There has been a substantial increase in hoards found over the last twenty years due to the affordability of metal detectors. The Treasure Act and Portable Antiquities scheme has facilitated the acquisition of finds in local as well as national museums. The coin hoards have been intriguing and have been displayed once conservation was carried out.
The Furness Hoard is a Viking hoard that was discovered by a metal detectorist in 2011 and purchased by the Dock Museum in 2012. It consists of a mix of Viking coins, ingots, silver fragments and Anglo-Saxon coins. It would have been buried after 955 AD which is a comparably late date. The objects all required cleaning before going on display in the Stone Axe, Blood Axe, Conquest gallery. This nationally-important hoard was purchased thanks to donations from the Furness Maritime Trust and Tarmac as well as grants from the V&A Purchase Fund and the Headley Trust.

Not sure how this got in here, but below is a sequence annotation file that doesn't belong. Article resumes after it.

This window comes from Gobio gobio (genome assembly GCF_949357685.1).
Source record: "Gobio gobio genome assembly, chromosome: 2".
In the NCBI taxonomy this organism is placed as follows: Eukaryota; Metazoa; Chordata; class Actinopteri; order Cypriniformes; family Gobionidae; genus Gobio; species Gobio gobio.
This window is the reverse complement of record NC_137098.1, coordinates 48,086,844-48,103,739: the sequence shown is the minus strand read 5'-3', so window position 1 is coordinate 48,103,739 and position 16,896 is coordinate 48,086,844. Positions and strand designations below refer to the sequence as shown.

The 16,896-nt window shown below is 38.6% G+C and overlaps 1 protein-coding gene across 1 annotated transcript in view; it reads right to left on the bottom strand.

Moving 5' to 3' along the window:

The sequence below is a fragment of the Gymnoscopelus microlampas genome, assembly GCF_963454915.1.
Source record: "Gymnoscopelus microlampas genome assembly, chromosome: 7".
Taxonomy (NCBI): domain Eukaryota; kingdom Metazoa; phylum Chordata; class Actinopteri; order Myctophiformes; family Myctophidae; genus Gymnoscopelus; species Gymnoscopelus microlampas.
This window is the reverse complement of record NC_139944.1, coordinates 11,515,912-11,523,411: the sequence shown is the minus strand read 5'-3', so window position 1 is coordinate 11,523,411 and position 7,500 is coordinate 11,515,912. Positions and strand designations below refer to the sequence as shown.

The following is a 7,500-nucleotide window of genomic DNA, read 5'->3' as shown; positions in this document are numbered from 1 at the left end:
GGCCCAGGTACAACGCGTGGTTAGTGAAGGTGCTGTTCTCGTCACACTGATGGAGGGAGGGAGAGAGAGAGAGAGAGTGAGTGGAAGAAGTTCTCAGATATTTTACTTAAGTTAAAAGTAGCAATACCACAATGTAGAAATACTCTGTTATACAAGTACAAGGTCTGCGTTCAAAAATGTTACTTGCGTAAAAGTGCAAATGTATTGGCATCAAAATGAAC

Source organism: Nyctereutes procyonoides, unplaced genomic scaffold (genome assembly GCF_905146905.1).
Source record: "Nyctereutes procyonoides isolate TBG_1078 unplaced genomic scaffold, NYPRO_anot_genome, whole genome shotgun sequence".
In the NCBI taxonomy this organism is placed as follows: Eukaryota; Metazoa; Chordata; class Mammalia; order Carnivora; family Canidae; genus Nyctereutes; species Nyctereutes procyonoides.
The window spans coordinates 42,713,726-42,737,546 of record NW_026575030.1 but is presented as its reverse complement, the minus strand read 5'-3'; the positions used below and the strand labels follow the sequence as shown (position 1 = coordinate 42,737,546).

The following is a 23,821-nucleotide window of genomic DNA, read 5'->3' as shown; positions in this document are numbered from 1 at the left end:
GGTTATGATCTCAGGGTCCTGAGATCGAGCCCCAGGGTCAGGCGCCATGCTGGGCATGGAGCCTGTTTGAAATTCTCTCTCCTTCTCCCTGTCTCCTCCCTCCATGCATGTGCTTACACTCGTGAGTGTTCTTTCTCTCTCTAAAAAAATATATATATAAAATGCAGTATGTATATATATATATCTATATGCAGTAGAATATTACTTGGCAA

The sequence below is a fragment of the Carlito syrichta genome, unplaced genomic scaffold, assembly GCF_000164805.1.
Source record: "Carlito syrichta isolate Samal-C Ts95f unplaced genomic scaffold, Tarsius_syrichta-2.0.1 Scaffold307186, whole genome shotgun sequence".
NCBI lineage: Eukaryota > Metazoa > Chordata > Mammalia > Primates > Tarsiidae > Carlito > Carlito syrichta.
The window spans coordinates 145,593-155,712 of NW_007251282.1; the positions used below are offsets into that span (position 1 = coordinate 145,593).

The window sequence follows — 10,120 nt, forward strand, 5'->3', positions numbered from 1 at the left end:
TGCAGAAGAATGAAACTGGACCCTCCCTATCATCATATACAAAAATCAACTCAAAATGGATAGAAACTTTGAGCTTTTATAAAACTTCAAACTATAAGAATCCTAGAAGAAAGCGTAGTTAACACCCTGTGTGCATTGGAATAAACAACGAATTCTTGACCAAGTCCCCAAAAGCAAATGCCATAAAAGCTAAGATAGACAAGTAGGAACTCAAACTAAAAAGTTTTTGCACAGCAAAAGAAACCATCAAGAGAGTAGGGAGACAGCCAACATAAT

The Urswick Hoard is an usual find for this area. It is a late Bronze Age hoard consisting of a gold bracelet, three gold penannular lock-rings and a fragment of a looped socketed axe. They were found in 2017 and purchased with funds from the Furness Maritime Trust, V&A Purchase Fund and the Headley Trust. The hoard had overlying sand and silt on the surface, which was removed, as well as a black corrosion crust.